Helots were conquered native peoples who were forced to become agricultural workers in some early Greek states. Although not quite slaves, helots were almost entirely without legal rights. The best known are Spartan helots, people native to Messenia and Laconia, two regions of southern Greece that were conquered by Sparta.
Unlike other slaves, who were the personal property of individual Greeks, helots were owned by the state. Only the Spartan assembly could free a helot. As the conquered native population, the helots remained in their homes and continued to farm the land. Helots in Sparta were required to supply food to individual Spartans, freeing them to participate in military and civil affairs. To keep helots obedient, the Spartans formally declared war on them each year, meaning that Spartans could kill any helot they wanted to without fear of punishment. Helots occasionally rebelled against their harsh treatment, but this only led the Spartans to treat them even more severely.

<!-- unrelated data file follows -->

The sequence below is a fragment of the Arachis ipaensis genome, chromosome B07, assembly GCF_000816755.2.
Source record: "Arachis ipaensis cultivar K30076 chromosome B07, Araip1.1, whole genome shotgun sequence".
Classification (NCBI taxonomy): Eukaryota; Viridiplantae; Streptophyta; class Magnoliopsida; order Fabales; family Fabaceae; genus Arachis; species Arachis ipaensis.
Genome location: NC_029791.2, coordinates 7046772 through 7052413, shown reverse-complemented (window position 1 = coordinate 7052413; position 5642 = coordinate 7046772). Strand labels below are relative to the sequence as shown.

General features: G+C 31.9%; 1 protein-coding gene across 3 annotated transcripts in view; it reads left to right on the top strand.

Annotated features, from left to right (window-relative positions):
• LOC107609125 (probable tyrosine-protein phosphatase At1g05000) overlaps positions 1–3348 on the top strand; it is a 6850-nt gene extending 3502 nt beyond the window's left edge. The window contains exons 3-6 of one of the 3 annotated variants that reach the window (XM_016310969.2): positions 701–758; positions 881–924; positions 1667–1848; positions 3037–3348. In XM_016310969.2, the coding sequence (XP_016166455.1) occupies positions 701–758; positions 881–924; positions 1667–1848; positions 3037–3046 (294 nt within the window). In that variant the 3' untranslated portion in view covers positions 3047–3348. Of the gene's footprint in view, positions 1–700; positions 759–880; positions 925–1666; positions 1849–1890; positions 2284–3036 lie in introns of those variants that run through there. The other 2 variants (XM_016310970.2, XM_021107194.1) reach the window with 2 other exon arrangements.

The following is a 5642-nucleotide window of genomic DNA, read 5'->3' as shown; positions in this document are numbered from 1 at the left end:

Some helots in Laconia worked closely with Spartans and even fought in the Spartan army. During and after the Peloponnesian War, the war between Sparta and Athens in the late 400s B.C., many Laconian helots won their freedom. The helots of Messenia harbored much more bitterness toward their Spartan masters, resulting in a number of large helot revolts from the 600s to the 300s B.C.
The helots survived as a distinct class in Sparta until the Messenians were freed in 369 B.C. and the remaining Laconian helots were freed in the early 100s B.C. (See also Agriculture, Greek; Citizenship; Class Structure, Greek; Slavery.)